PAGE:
I make a short contribution to debate on the Mining and Petroleum Legislation Amendment Bill 2022. Like the member for Lake Macquarie, I hope that the $25 million Royalties for Rejuvenation fund goes some way towards providing the assistance needed by the community that I represent, as well as surrounding communities like those of the member for Cessnock, the member for Maitland, the member for Port Stephens and the member for Newcastle. We obviously have very serious concerns about our communities, our coal workers and what the future of coal communities will look like, and the Government has a very big part to play in that regard. As the member for Lake Macquarie said, whilst the bill is a start, a lot more will need to be done. The Government will have to provide significantly more funding and other measures to ensure that the communities and the people that we represent are able to work, live and play in the areas in which they now reside.

Of course, it is not just people with direct mining jobs who will be affected; it is the whole coal chain. There are thousands of direct jobs but there are many thousands more indirect jobs related to the coal industry. We must also take that into account when looking at ensuring that those communities prosper into the future. To do that, we have to look at education, training and skills. To my mind, it is so important that the Government looks at skilling up and training up the jobs that will be needed in our regions going forward. We have seen so many cuts to TAFE NSW. The electorate that I represent includes the Belmont TAFE. The member for Cessnock often raises the importance of education. We have to skill people up so that they have the skills and the training required to get a meaningful, well-paid job and so that workers in our region can live with dignity. That is absolutely critical. I note that the rejuvenation fund will have an expert panel. It is critical to have that level of compliance and a watchdog when dealing with that sort of money and the amount of needs to be addressed. I implore the Minister, who I am pleased to note is in the Chamber, to make sure that the panel is accountable. It must not be an opportunity to put money into some areas for political advantage. That would be completely unfair.

As the member for Lake Macquarie said, he and I live in communities that have been generational energy providers, using coal and fossil fuels. We have longstanding, generational miners and electricity workers in our electorates. They and their families and our community more broadly will need the support necessary to ensure a prosperous future. All members in this place want that to occur, but to do so we must make sure that any funding through the rejuvenation fund is distributed fairly and goes to projects that create jobs, skill people up and create opportunities for the people we represent. If the bill does not come with those measures, then it is not worth the paper it is written on. I can assure the Minister that I will be calling him to account, as will my colleagues. We will be making sure that the money is being spent fairly and in the best interests of the people who are most affected. If it is not, then it is a fraud.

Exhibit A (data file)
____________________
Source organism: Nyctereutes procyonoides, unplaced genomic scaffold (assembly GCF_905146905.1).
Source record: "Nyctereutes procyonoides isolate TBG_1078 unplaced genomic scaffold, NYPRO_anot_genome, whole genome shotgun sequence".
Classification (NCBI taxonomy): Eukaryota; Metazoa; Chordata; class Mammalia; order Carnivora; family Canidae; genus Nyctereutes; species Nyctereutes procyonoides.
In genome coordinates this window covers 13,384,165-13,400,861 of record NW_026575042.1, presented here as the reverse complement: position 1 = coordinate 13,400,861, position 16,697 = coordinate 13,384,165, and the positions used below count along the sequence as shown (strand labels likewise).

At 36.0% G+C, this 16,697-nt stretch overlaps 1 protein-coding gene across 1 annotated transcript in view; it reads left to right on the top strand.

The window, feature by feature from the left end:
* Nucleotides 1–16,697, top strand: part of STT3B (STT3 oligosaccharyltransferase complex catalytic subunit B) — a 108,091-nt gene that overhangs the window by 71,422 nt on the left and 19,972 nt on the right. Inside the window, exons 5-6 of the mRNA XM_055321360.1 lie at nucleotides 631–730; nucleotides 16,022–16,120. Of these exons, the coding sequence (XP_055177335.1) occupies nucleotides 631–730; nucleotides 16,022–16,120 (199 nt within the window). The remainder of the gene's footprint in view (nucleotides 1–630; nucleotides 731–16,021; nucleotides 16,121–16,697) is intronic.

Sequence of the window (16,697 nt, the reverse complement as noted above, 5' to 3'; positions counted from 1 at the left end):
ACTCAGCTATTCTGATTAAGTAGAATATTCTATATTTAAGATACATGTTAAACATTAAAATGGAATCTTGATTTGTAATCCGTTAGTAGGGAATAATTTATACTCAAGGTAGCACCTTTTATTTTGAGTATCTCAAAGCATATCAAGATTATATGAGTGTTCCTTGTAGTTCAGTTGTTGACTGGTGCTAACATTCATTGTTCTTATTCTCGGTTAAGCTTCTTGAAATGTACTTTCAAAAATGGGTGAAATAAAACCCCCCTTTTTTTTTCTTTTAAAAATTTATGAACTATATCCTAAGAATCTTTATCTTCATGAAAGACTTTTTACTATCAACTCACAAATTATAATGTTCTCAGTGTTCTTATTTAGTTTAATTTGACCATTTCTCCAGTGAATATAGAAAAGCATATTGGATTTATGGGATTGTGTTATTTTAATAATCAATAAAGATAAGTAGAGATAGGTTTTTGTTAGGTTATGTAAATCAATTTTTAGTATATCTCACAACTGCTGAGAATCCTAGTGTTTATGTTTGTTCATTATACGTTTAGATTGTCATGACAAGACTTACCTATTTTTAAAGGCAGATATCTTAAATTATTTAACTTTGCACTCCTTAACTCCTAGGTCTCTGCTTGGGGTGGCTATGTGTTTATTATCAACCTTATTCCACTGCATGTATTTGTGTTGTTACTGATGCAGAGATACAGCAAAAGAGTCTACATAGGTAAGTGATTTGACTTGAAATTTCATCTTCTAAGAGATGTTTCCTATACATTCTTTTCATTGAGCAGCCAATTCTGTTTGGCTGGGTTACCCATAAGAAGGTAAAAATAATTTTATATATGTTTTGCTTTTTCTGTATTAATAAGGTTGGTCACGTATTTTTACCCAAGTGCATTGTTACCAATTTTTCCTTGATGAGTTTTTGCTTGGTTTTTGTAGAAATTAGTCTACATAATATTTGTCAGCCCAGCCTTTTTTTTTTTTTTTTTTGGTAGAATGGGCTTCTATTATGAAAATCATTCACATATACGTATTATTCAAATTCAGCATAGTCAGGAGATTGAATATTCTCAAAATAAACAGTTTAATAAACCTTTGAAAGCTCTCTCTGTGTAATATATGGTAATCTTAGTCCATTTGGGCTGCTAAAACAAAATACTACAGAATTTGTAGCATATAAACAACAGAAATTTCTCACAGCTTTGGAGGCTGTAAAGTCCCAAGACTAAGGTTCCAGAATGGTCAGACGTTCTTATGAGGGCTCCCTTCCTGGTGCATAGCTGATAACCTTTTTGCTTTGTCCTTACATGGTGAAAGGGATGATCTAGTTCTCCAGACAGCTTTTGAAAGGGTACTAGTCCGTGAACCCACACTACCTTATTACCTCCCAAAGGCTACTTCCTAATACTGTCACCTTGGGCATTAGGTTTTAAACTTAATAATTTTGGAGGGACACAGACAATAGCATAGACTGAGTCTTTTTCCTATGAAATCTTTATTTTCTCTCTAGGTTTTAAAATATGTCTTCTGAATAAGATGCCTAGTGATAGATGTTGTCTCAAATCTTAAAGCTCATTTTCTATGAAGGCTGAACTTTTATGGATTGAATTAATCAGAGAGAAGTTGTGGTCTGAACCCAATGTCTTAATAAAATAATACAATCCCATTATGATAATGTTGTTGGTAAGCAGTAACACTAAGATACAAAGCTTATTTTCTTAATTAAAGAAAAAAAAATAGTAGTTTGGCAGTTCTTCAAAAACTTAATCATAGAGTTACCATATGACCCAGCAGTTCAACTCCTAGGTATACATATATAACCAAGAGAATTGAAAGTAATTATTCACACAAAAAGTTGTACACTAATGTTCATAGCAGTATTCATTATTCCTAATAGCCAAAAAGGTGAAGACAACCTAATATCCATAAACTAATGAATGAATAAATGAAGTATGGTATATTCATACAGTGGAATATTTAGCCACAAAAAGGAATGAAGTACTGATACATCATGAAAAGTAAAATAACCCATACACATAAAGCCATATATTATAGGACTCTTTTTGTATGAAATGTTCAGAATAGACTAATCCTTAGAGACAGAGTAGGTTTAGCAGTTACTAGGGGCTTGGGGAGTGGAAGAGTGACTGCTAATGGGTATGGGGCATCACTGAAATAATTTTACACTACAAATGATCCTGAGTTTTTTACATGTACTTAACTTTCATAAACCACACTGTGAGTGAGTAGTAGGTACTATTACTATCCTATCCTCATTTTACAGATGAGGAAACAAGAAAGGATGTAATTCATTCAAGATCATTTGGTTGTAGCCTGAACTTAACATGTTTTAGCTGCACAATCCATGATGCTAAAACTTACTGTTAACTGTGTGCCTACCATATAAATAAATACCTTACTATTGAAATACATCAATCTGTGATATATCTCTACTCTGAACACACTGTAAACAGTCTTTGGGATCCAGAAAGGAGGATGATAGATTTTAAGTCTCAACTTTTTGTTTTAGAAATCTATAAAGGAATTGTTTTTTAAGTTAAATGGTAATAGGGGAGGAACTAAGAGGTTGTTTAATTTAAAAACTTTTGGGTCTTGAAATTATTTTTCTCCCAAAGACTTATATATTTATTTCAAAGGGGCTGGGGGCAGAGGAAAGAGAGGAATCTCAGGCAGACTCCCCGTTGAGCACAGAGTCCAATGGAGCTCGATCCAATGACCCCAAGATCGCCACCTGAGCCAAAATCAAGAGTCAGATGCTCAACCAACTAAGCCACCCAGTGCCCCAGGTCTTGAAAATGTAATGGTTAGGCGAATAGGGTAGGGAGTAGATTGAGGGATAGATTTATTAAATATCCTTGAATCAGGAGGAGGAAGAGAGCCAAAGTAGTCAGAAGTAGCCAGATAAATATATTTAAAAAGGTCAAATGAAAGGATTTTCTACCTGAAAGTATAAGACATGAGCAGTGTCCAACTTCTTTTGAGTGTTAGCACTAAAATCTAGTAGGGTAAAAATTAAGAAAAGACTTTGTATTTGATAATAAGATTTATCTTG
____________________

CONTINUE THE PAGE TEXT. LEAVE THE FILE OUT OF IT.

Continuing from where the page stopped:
As the member for Maitland said—and she makes a very good point—the reason for there being a level of scepticism is that the Government does have form here. The member quite rightly pointed out that the Government did not include the Hunter as a renewable energy zone when it had the opportunity to do that when planning future energy infrastructure. That beggared belief but, as the member for Maitland said, the Labor Party had to remind the Government that the Hunter area will be one of the most affected areas in the State as we move away from coal. So it is critically necessary for that to happen, and it is great that we achieved it.

On a number of occasions in this Chamber the Treasurer has said that following the invitation for expressions of interest in that renewable energy zone, expressions of interest for $100 billion worth of projects were received. That is significant. If the area had not been in that renewable energy zone, there would have been zero interest. It was critically important. It gives rise to a degree of scepticism that is backed up by fact. As the member for Maitland also said, how could Maitland and Cessnock be left out of the Resources for Regions Fund? They are two key mining areas in the State, yet they were left out. I hope the Minister will address that issue and ensure that he walks the walk and talks the talk by delivering rejuvenation money in the most affected area in the State. I am very concerned about the future of our region and I am mindful of the fact that we need a forensic focus on how the money is spent to ensure that it makes a difference and goes towards creating a prosperous future for the people who we represent in our region.